Questions to ponder:

– How do you feel (or how have you felt) about being the childless friend?
– What has helped you navigate the challenges?
– How often do you contemplate or talk about the role of the friend who does not have kids?

* The blog post The Mother Divide: Friends with children and friends without offers one perspective for those who did not choose to be childless.

The Alchemy of Travel and Friendship: where adventure, fun and relationships collide.

0c58e05bf4fd9b820918d98ddef0c242Traveling can be an incredible experience. Sharing the experience of travel with a friend can take your friendship to a whole new level. Planning together.Experiencing new places. Creating memories. Sharing stories. Taking pictures. And many years of recounting adventures.

Sometimes traveling with friends can unravel and become messy, creating tension in the friendship hopefully not in a way that ends the friendshipbut certainly this can place much stress on the relationship.  And, depending on the friendship, travelling together can be a great opportunity for growth and deepening the connection or it can lead to a chasmone that might just be too big for either person to cross.

quote-introMy Dad has always said there are three parts to a travel experience: the anticipation, the being there and the reminiscing. Each of these parts can be greatly enhanced by sharing travel with friends especially if everyone involved is as intentional as possible, thinking about priorities and being clear with each other about expectations, wants and needs. And respecting differences.

To my mind, the greatest reward and luxury of travel is to be able to experience everyday things as if for the first time, to be in a position in which almost nothing is so familiar it is taken for granted.” – Bill Bryson

I have been incredibly fortunate to travel with friends and family through the years. I have travelled with friend and to visit friends? I have had many different experiences, most positive a few stressful and challenging.

25a57062e2ab8aeeb4248bdefdc14858We all have different reasons for traveling. We all have a different connection to travel: different interests, different travel styles, and different attitudes about learning about other cultures and their histories and customs. Because of this, it is really important to be clear about what you want and expect from your travel experience with friends.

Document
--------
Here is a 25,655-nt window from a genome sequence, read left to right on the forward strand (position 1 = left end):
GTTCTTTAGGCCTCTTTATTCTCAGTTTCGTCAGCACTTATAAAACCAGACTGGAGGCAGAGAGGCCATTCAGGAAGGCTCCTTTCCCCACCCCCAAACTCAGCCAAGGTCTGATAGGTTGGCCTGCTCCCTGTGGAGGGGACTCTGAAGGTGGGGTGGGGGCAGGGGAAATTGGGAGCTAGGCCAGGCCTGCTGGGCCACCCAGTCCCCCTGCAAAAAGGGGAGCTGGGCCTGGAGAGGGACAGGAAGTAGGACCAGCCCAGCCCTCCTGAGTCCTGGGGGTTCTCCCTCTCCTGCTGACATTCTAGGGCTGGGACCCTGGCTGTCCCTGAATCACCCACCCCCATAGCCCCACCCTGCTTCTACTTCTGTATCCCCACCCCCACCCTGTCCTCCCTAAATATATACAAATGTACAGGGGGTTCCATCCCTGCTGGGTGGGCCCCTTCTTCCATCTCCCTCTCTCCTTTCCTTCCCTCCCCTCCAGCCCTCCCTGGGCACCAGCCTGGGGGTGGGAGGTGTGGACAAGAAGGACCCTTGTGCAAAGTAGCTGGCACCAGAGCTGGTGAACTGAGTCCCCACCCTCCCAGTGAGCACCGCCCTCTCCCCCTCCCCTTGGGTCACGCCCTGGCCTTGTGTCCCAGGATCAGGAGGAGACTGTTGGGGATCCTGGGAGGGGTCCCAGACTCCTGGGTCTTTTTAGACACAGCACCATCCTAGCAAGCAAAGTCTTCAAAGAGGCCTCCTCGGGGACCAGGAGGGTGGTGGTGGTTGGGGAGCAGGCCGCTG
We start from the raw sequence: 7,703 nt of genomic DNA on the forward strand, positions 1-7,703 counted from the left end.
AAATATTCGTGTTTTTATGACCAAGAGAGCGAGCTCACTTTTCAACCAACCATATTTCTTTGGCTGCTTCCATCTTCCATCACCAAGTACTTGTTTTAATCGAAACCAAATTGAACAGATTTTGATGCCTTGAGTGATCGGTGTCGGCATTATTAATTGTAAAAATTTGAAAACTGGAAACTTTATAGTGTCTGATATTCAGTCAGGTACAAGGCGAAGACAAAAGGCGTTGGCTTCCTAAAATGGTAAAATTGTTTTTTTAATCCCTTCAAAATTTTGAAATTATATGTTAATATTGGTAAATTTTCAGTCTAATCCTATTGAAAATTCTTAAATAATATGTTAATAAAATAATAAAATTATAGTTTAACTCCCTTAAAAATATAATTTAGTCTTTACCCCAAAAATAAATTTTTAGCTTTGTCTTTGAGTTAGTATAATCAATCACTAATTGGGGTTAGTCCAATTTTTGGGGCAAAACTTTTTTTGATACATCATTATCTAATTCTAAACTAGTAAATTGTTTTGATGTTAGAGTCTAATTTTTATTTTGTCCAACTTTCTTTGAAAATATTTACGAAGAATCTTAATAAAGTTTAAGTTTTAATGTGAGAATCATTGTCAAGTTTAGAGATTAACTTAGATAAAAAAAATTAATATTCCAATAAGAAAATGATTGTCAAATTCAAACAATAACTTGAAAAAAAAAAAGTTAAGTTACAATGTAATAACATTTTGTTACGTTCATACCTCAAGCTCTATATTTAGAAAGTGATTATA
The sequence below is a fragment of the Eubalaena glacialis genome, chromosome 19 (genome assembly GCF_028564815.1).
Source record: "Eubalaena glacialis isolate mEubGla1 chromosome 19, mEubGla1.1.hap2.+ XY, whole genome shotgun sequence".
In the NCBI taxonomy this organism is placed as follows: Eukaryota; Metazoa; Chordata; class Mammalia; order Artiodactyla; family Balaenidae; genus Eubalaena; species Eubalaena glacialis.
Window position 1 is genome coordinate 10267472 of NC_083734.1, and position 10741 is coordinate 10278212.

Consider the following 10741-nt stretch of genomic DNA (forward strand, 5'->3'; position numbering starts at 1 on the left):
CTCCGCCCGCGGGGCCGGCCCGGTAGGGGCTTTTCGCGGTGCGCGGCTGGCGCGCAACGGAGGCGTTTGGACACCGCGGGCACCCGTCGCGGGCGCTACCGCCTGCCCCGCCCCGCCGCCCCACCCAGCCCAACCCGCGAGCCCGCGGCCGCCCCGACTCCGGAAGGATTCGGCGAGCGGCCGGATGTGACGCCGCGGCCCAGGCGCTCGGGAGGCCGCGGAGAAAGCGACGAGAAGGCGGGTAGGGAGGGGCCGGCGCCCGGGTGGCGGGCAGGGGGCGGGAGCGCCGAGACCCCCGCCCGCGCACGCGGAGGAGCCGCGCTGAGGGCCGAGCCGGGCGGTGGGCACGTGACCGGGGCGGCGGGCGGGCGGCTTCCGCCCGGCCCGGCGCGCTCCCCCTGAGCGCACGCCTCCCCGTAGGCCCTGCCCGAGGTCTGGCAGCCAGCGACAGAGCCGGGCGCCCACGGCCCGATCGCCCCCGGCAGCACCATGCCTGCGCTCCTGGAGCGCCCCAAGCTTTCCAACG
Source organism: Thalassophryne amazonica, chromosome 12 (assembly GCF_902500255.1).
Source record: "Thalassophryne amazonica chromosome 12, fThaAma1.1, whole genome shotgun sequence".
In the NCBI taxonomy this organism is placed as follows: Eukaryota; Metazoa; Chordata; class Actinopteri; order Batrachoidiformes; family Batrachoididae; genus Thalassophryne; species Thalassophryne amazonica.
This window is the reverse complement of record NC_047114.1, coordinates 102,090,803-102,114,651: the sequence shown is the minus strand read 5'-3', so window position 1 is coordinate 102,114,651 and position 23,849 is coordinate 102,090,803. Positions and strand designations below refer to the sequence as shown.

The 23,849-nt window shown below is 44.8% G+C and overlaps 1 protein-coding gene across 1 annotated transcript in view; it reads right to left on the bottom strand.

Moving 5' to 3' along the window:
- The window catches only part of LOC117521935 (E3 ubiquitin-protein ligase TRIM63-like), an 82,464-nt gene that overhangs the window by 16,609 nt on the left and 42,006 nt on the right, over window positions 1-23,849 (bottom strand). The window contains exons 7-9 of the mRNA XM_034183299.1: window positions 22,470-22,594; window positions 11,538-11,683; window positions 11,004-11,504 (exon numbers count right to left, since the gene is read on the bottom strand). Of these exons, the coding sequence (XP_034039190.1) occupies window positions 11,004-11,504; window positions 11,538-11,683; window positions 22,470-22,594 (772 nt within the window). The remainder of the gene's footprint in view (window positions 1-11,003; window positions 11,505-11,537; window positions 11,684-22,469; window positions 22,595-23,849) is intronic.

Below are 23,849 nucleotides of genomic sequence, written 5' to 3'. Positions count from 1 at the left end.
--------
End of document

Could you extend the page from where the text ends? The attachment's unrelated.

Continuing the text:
I have found that when Ive felt frustrated or let down by an experience of traveling with a friend, it is usually because I was not clear about what I wanted, with myself or with my friend. Or else I didnt address issues directly when they came up and so things *festered* and I would end up frustrated with myself. If I didn’t say something then how can I expect things to change? No one can read my mind.

“Before setting out, remind yourself of the purpose of your journey.” ~ Phil Cousineau

To make travelling with friends more amazing than challenging it can be quite helpful and important to manage expectations. Yours and theirs.

Here are a few tips for managing expectations:

  • Get clear about what you want to experience on your trip
  • Get clear what you need to be happy and/or healthy during your trip, for example, seeing art, getting enough sleep, having alone time, being spontaneous, drinking coffee/beer/wine, etc…
  • Set aside time to share your hopes and dreams with your friend(s) and to discover theirs.
  • Check-in with each other while you are traveling and see how things are going for each other, with each other.
  • It can be hard to see things from both sidesand very good for your friendship! Say more about this one, it’s not clear yet.
  • Discuss each of your must-have’s and must-do’s – specific travel destinations, experiences, etc…

These tips are easier said than doneand, I know that if you have a plan and can be flexible, then travelling with friends can be amazing!

What tips would you share about traveling with friends?

Take only memories, leave only footprints.” – Chief Seattle